The United States has a lot to learn about teaching evolution from Britain

The United States has a lot to learn about teaching evolution from Britain September 3, 2014

The US could take a hint from Britain and make the teaching of evolution mandatory in all public schools.

A statement from the British Humanist Association states of the new British law:

Today sees a new national curriculum in English schools come into force, and for the first time this includes a module on evolution in primary schools. The module on evolution and inheritance is part of the year six programme of study (ages 10-11). The British Humanist Association (BHA) has long campaigned for such a change, and has welcomed another of its goals being realised.

In 2011 the BHA launched the ‘Teach evolution, not creationism!’ campaign, with support from four organisations including the British Science Association and the Association for Science Education, and from 30 leading scientists including three Nobel prize winners, Sir David Attenborough, Richard Dawkins and Michael Reiss. That campaign had two simple goals: to see new rules introduced to ensure that creationism and intelligent design ‘may not be presented as scientific theories in any publicly-funded school of whatever type’, and to see evolution added to the primary national curriculum instead of being taught from year ten (ages 14-15).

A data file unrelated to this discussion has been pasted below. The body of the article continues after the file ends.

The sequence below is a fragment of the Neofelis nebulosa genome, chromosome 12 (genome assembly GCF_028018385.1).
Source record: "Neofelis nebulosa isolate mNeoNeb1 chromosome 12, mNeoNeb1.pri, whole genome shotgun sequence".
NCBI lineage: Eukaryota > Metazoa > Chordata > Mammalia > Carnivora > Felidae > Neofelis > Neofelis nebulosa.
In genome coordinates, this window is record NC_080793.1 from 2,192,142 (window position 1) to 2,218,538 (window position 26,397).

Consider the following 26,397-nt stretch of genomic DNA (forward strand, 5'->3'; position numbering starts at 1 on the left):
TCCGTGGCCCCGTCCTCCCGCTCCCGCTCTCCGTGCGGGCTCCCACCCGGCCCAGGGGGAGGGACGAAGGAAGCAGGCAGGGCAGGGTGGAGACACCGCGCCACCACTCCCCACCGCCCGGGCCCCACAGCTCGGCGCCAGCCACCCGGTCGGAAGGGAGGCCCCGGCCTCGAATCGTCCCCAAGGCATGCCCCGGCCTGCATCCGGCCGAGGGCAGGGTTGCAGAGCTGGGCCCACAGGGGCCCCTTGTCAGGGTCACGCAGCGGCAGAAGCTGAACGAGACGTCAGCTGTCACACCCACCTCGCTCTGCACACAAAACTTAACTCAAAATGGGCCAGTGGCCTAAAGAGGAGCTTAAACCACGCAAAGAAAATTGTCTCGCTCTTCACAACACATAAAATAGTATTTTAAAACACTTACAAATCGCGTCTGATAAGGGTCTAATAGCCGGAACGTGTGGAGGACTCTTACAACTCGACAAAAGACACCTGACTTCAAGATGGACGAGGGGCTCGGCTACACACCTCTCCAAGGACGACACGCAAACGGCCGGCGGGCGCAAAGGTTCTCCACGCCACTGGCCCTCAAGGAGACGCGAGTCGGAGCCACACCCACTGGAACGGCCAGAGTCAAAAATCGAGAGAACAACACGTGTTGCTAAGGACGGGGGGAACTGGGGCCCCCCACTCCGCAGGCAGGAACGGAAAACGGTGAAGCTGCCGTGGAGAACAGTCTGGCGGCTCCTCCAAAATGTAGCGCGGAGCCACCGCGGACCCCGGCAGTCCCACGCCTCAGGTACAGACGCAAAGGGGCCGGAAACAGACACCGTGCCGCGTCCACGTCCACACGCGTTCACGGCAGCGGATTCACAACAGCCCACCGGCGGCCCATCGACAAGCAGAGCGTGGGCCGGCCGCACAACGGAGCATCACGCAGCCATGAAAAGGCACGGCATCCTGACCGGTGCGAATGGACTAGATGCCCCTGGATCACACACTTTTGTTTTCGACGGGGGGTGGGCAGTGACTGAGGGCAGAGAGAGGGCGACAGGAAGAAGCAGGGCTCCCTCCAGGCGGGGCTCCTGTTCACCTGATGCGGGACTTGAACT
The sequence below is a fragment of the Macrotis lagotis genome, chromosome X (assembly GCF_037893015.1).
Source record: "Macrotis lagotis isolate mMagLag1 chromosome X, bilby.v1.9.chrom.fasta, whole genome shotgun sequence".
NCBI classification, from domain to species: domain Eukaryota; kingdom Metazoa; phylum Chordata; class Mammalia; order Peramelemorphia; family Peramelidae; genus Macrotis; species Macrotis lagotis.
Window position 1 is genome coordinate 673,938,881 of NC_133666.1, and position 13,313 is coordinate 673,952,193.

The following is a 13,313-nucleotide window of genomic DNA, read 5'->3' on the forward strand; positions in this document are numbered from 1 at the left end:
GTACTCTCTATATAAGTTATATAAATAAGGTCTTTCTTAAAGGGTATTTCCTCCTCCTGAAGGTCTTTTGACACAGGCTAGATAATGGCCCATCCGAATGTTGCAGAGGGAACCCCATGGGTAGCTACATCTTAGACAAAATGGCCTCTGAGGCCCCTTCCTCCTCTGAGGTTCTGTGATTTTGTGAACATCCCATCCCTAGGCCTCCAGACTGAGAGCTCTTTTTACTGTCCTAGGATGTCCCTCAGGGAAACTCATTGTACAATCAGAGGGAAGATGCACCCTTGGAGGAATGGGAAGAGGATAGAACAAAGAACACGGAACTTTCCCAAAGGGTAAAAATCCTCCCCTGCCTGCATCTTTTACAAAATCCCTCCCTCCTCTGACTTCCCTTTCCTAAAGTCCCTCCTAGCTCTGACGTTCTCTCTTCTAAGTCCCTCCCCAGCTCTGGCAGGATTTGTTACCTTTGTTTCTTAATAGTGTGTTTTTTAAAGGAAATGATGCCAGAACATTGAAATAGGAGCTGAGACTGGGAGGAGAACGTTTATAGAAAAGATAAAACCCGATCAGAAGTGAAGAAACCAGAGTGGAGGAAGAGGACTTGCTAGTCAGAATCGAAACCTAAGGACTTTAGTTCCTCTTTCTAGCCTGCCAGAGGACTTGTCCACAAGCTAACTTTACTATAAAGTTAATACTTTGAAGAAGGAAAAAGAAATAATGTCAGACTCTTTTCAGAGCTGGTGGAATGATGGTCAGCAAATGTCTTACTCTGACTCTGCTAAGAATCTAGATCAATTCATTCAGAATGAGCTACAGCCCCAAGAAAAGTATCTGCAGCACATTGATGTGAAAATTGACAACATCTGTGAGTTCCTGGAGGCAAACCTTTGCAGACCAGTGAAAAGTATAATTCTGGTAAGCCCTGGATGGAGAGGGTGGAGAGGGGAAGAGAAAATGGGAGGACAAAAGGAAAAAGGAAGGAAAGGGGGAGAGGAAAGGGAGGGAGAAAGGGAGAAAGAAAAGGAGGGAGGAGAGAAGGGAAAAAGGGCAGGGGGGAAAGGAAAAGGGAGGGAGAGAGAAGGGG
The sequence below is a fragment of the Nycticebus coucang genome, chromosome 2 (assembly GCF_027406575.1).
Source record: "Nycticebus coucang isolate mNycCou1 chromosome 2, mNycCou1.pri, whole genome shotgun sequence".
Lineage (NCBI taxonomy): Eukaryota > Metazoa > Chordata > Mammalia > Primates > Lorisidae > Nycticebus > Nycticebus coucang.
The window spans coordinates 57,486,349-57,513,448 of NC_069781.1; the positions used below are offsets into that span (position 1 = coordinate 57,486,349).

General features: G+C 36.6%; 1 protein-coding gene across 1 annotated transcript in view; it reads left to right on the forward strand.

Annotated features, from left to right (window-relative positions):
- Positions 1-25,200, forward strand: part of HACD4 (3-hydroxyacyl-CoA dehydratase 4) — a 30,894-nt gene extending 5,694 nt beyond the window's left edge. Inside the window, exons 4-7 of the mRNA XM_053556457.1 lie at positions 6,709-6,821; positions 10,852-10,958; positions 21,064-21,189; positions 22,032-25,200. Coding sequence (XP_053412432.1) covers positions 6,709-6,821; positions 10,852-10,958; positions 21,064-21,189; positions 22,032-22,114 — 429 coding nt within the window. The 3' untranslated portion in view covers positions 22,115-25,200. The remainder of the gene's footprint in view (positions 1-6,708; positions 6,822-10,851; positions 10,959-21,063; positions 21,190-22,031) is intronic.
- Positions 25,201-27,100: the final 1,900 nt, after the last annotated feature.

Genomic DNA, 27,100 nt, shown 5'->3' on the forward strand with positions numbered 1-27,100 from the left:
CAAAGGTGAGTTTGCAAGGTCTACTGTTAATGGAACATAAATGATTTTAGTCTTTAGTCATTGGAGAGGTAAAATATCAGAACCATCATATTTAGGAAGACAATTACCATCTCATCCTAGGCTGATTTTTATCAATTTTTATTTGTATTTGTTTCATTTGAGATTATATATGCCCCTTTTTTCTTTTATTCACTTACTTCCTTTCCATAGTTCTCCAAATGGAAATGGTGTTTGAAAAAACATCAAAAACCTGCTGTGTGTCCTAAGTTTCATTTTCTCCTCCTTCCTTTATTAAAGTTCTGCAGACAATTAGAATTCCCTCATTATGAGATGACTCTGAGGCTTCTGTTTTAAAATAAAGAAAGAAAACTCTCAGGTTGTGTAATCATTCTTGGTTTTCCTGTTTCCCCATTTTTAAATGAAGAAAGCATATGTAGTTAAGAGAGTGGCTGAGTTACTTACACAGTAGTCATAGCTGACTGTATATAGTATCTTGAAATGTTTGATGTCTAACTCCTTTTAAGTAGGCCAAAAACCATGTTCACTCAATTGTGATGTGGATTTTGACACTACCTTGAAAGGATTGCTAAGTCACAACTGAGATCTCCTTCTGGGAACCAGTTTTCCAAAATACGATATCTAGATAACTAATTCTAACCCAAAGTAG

The first of those goals was realised in June 2014, and the second has now been realised as well. The current year six will be taught the old programme of study, with the new programme of study being taught from September 2015.

The US school system is failing its students by not adopting similar standards of teaching and does a massive disservice to the future of the nation when they refuse to teach biological science in a factual way.

Instead we see conservative groups fighting to sneak creationism into the classroom.

It is time that secularists and scientists start lobbying the US government hard for better universal science standards and give the US a chance to be a leader in international scientific advancements.

The new British standards will look like this:


And as Jerry Coyne noted, there is nothing about teaching controversy or a disclaimer about evolution only being a “theory”.

Coyne had some suggestions to make the course a little better, but points out that it is a start and much better than anything we have the US.

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